Short Term Course on "Nonlinear Estimation for Engineers" 01-05 February 2020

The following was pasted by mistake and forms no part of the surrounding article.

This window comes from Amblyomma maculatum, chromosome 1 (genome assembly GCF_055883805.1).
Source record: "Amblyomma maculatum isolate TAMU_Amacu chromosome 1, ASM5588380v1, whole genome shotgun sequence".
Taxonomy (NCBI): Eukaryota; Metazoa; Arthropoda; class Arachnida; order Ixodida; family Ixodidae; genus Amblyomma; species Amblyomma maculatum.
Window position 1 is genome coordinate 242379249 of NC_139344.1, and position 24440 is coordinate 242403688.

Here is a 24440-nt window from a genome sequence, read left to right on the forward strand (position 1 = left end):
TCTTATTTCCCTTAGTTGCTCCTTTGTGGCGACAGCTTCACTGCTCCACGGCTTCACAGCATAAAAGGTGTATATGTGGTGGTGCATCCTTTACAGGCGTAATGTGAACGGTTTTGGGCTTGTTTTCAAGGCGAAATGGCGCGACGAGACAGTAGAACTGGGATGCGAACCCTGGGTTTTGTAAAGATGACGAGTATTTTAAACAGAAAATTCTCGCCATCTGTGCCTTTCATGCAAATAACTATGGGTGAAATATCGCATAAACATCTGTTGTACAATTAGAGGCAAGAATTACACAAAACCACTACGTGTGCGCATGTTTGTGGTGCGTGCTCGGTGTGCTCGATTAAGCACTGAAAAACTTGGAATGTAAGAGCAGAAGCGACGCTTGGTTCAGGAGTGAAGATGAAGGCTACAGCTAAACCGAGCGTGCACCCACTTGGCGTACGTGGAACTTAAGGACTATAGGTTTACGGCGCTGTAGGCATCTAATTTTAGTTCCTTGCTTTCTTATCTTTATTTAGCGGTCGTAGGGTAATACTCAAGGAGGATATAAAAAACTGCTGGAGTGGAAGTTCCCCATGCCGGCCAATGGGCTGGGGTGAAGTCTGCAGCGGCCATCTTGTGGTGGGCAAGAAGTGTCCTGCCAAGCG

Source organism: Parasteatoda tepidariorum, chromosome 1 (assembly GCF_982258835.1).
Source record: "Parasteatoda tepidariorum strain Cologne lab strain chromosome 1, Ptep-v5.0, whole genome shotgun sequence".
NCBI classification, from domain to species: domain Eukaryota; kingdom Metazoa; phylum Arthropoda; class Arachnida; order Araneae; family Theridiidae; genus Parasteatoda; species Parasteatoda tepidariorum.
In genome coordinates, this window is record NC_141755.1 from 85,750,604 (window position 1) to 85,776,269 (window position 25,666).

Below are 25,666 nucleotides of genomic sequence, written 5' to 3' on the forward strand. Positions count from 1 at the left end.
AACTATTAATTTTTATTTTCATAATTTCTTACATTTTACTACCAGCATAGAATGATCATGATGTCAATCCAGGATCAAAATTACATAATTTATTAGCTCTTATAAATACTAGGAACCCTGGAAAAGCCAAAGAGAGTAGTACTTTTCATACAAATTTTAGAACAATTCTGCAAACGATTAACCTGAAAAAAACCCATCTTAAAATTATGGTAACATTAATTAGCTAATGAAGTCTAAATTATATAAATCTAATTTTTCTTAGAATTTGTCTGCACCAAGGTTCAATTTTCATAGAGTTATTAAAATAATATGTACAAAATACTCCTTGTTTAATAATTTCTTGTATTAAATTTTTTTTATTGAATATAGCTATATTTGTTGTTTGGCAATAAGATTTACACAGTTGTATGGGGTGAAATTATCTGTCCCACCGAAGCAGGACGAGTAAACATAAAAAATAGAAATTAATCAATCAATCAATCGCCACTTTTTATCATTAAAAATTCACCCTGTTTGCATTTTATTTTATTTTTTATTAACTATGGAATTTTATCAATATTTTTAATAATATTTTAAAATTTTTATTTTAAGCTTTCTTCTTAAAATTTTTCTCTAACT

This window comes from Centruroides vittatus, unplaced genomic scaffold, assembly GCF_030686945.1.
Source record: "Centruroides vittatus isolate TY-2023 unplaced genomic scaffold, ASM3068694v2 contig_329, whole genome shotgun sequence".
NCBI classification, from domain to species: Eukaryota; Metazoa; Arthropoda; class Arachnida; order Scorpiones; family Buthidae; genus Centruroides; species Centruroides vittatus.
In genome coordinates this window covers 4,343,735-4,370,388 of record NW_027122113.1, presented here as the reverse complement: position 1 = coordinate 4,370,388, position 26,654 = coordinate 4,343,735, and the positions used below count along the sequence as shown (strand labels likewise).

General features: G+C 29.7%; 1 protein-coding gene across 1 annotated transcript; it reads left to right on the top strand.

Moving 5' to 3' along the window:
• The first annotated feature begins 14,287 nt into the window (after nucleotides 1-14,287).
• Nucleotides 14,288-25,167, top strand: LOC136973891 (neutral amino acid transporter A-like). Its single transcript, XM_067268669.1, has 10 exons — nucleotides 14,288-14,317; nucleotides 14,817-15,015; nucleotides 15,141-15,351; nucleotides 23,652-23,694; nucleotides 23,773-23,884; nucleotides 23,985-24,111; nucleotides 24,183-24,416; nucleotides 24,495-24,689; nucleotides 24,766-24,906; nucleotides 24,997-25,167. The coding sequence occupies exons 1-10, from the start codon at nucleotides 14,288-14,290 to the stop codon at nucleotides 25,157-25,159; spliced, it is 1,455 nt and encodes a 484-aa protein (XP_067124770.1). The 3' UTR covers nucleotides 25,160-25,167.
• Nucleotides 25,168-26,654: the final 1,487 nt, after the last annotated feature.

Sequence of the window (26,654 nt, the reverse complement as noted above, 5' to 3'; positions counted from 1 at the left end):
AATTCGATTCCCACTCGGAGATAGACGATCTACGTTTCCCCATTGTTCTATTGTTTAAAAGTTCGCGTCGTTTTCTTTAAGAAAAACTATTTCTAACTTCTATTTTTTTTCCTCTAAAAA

The problem of estimating the unobserved states of a system from observed data often arises in many branches of science, ranging from tracking the location of an object from radar-based observations to estimating the volatility from observed prices of financial securities. Filtering refers to any method for obtaining such state estimates, recursively in time, by combining model predictions with noisy observations. If the future state depends linearly on the present state, a state estimator which is optimal in certain sense is known after its inventor as Kalman filter (KF) is popular in engineering, finance and econometrics since 1970s. While the use of KF is well-understood for linear models, nonlinear models are often needed to describe the observed dynamics adequately. Exact nonlinear filtering is often impossible and various Bayesian approximations exist to solve the filtering problem. Over the last two decades, significant advances have been made in theory and applications of nonlinear filtering. The proposed course will guide the participants through the theory and practice of linear and nonlinear filtering. Theory, including the state of the art developments in filtering as applied in different branches of engineering will be taught through class-room based lectures. The participants will have an opportunity to implement the filtering algorithms they learn in the class on prototype simulations in a high level programming language such as Matlab, in supervised tutorial session.